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When graduation comes around, you’ll quickly discover that your academic experience is not always enough. With internships, co-op placements, and facilitated networking happening all around you, you need to take advantage of every single competitive edge you can get. It might seem like “just a student club” to some, but in reality, being a part of a student club builds a lot of valuable skills, including:

  • Team management
  • Budgeting
  • Leadership
  • Volunteer coordination
  • Stakeholder management
  • Sales
  • External relations
  • Event planning

Many of these skills can be transferable to a wide variety of industries. They can be the difference between you and another candidate. Make “fail fast, fail often” your mantra; by putting yourself through more experiences, and giving yourself opportunities to make mistakes and learn from them. It’s better to make mistakes while in school than at your first corporate job.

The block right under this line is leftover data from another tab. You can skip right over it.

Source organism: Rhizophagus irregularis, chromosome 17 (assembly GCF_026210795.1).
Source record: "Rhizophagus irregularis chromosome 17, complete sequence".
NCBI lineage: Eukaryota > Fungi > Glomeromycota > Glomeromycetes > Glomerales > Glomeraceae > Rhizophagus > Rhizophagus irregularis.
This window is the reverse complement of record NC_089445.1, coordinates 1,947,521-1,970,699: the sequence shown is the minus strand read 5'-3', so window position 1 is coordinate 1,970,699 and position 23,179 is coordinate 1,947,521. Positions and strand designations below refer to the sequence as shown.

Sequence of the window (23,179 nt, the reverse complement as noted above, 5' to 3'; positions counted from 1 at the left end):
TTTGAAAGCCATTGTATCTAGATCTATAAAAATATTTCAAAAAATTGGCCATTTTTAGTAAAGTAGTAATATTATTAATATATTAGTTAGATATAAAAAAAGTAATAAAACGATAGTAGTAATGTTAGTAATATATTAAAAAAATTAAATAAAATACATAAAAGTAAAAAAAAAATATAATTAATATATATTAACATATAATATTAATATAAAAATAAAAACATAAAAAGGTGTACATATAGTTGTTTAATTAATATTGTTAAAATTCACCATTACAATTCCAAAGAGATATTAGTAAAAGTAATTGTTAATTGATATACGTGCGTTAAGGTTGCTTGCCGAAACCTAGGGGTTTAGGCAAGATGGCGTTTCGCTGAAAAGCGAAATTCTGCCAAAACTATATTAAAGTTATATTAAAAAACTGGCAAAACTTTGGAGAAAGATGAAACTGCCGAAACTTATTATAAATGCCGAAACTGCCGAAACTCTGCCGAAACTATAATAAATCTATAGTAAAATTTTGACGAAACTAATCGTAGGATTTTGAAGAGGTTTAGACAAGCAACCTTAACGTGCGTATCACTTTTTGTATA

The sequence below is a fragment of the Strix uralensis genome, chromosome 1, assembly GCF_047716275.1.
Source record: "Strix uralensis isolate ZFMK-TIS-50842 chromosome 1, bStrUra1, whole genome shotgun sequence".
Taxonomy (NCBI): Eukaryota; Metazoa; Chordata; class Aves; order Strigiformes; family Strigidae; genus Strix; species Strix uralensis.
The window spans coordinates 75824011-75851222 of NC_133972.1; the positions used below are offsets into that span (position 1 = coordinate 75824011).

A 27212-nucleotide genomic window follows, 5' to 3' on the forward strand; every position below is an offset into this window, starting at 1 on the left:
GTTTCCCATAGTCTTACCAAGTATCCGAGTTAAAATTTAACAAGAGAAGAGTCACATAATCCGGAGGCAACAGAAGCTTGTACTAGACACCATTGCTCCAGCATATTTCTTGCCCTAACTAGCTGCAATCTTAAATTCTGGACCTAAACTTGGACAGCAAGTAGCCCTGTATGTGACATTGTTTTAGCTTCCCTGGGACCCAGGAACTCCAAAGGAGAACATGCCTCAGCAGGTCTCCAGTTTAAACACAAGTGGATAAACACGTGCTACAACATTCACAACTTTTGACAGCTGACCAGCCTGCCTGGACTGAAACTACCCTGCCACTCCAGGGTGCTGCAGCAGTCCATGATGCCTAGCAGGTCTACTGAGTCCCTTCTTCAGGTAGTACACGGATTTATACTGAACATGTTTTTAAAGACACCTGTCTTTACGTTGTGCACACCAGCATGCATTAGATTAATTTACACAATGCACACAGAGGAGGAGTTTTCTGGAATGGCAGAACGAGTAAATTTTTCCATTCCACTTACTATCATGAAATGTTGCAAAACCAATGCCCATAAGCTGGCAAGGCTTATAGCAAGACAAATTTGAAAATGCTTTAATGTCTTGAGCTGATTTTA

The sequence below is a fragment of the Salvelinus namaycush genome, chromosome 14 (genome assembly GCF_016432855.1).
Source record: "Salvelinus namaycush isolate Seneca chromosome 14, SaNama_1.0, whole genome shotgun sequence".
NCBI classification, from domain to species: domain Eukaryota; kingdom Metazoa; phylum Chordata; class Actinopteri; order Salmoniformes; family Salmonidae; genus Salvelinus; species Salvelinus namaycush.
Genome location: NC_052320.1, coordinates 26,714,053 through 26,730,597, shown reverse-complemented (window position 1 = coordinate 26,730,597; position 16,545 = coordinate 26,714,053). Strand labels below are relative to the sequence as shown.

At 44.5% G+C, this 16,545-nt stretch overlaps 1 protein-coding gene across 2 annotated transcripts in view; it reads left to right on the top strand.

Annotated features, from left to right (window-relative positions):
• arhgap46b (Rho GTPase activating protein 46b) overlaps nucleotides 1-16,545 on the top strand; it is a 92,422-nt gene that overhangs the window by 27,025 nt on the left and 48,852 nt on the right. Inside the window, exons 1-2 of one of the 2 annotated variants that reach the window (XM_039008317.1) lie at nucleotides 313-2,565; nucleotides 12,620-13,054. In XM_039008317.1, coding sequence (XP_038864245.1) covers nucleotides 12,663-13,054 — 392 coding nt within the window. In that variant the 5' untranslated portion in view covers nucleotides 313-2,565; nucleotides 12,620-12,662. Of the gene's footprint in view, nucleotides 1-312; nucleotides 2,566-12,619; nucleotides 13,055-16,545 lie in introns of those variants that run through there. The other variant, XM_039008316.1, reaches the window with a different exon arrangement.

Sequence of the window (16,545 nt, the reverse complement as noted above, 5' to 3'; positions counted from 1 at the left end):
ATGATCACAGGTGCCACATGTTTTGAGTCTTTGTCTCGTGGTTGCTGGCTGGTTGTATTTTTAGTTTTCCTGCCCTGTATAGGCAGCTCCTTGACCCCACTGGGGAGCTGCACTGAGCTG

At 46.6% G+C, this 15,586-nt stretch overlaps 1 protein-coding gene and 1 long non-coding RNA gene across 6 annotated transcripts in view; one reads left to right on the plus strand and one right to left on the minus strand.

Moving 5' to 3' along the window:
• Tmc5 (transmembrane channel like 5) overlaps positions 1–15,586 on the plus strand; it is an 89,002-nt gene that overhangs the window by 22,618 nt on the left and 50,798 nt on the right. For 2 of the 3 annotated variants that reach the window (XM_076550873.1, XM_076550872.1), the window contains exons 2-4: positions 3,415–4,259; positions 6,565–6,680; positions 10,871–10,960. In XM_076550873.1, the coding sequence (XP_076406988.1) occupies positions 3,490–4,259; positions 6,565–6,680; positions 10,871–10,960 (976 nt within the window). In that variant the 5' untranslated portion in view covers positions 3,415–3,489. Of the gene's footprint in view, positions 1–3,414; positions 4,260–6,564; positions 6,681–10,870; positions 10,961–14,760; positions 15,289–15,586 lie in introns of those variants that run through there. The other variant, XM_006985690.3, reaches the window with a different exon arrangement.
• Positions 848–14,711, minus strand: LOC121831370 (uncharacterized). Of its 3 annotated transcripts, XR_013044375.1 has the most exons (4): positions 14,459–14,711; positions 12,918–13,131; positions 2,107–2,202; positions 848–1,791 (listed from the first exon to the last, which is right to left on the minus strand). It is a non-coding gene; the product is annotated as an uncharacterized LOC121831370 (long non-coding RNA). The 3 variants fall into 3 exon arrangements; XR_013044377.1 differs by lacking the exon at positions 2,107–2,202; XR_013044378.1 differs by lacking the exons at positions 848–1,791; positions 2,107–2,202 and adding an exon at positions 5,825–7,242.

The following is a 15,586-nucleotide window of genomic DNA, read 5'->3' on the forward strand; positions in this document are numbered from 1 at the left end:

5. You can find job opportunities through club alumni.

Speaking from experience, my society focused on connecting students to alumni who graduated with the same degree as theirs. We created events where students met with alumni who took on jobs in industries they were interested in. Some students were even lucky enough to receive job opportunities using these connections. These events were so important because they made first-year students feel comfortable connecting to the alumni, who went through the same struggles as them. Knowing that the hard work would pay off someday encouraged them to stay motivated.